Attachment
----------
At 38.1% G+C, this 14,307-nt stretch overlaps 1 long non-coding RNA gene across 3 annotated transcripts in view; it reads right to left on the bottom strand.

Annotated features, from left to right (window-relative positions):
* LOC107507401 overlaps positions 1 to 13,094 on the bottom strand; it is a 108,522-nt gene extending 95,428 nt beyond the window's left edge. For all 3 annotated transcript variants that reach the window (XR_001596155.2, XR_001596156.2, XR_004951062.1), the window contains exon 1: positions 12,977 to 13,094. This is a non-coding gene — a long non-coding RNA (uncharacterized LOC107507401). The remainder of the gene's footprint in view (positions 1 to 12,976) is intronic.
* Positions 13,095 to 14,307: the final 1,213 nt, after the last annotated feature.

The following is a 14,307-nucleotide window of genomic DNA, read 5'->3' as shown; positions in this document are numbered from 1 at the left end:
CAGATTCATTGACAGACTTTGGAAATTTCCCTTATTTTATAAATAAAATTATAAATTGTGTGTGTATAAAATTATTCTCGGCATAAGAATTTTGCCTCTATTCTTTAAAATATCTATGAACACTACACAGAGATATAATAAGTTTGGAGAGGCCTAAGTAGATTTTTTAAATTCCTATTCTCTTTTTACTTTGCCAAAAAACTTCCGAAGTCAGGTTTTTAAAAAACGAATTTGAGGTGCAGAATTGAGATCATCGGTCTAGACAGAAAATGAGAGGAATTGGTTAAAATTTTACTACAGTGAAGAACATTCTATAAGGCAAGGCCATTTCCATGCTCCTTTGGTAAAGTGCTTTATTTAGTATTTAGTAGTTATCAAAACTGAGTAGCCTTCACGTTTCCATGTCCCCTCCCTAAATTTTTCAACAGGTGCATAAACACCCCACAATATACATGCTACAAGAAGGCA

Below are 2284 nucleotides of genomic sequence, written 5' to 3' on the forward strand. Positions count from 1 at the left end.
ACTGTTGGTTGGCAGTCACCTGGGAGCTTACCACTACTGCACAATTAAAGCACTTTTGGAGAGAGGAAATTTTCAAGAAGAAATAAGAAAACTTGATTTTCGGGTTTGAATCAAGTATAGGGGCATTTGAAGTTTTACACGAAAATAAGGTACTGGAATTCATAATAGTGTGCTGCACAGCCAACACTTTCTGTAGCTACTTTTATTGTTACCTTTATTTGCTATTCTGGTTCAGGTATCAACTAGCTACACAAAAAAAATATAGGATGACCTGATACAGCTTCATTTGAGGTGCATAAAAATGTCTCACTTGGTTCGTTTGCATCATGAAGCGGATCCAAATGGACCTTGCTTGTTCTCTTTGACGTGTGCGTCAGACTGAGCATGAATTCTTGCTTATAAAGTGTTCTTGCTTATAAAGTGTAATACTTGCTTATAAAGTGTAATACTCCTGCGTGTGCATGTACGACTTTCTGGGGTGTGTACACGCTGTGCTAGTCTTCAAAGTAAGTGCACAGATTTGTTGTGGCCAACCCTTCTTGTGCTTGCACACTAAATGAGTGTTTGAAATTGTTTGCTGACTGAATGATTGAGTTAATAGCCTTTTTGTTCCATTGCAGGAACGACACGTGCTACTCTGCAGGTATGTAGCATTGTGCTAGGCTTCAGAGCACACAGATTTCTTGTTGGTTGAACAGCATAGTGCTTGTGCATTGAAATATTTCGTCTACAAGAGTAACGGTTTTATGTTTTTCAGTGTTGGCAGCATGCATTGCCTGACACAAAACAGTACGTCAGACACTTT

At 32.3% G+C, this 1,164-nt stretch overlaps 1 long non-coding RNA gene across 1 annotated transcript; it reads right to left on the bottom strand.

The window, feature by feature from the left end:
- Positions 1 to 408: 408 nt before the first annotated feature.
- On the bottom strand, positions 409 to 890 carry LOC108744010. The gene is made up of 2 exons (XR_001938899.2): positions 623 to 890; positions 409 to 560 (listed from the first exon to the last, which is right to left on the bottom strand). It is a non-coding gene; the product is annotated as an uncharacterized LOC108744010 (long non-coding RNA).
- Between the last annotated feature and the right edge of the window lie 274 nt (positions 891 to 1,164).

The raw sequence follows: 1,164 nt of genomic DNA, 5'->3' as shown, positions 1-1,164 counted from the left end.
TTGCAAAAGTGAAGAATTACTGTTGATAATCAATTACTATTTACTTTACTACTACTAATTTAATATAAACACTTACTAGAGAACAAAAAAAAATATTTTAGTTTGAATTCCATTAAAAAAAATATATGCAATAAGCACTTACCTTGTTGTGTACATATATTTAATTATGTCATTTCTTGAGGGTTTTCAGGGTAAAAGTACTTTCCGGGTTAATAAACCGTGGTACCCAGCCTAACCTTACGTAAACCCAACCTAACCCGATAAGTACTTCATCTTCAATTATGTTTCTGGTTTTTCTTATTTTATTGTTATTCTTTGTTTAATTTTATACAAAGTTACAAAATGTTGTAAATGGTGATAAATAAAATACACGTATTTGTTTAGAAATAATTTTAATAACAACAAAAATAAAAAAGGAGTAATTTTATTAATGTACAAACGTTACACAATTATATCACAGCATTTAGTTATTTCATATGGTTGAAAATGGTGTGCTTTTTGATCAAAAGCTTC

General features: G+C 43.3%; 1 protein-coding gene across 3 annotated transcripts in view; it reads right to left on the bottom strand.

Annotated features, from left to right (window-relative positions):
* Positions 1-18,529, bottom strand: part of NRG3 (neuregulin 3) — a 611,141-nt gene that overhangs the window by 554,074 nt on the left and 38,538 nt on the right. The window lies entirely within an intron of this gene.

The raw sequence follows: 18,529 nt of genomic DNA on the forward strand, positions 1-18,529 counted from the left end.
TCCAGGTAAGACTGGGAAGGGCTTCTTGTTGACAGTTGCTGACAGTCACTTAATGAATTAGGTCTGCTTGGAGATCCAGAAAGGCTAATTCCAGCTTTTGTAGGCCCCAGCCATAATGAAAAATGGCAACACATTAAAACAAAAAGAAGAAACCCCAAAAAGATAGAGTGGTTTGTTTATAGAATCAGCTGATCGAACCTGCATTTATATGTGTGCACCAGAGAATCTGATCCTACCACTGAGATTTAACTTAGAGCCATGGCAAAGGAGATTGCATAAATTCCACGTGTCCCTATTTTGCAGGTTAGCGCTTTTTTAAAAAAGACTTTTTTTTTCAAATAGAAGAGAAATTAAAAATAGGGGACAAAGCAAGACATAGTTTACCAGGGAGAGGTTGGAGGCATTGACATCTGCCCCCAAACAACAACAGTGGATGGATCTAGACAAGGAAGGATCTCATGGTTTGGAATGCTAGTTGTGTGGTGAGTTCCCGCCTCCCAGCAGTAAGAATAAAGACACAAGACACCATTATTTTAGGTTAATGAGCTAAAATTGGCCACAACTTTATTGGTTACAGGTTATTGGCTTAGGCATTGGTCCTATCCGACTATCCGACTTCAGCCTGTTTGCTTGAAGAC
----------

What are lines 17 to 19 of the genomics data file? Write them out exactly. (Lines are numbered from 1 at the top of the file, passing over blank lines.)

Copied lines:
Annotated features, from left to right (window-relative positions):
* Positions 1-18,529, bottom strand: part of NRG3 (neuregulin 3) — a 611,141-nt gene that overhangs the window by 554,074 nt on the left and 38,538 nt on the right. The window lies entirely within an intron of this gene.

The raw sequence follows: 18,529 nt of genomic DNA on the forward strand, positions 1-18,529 counted from the left end.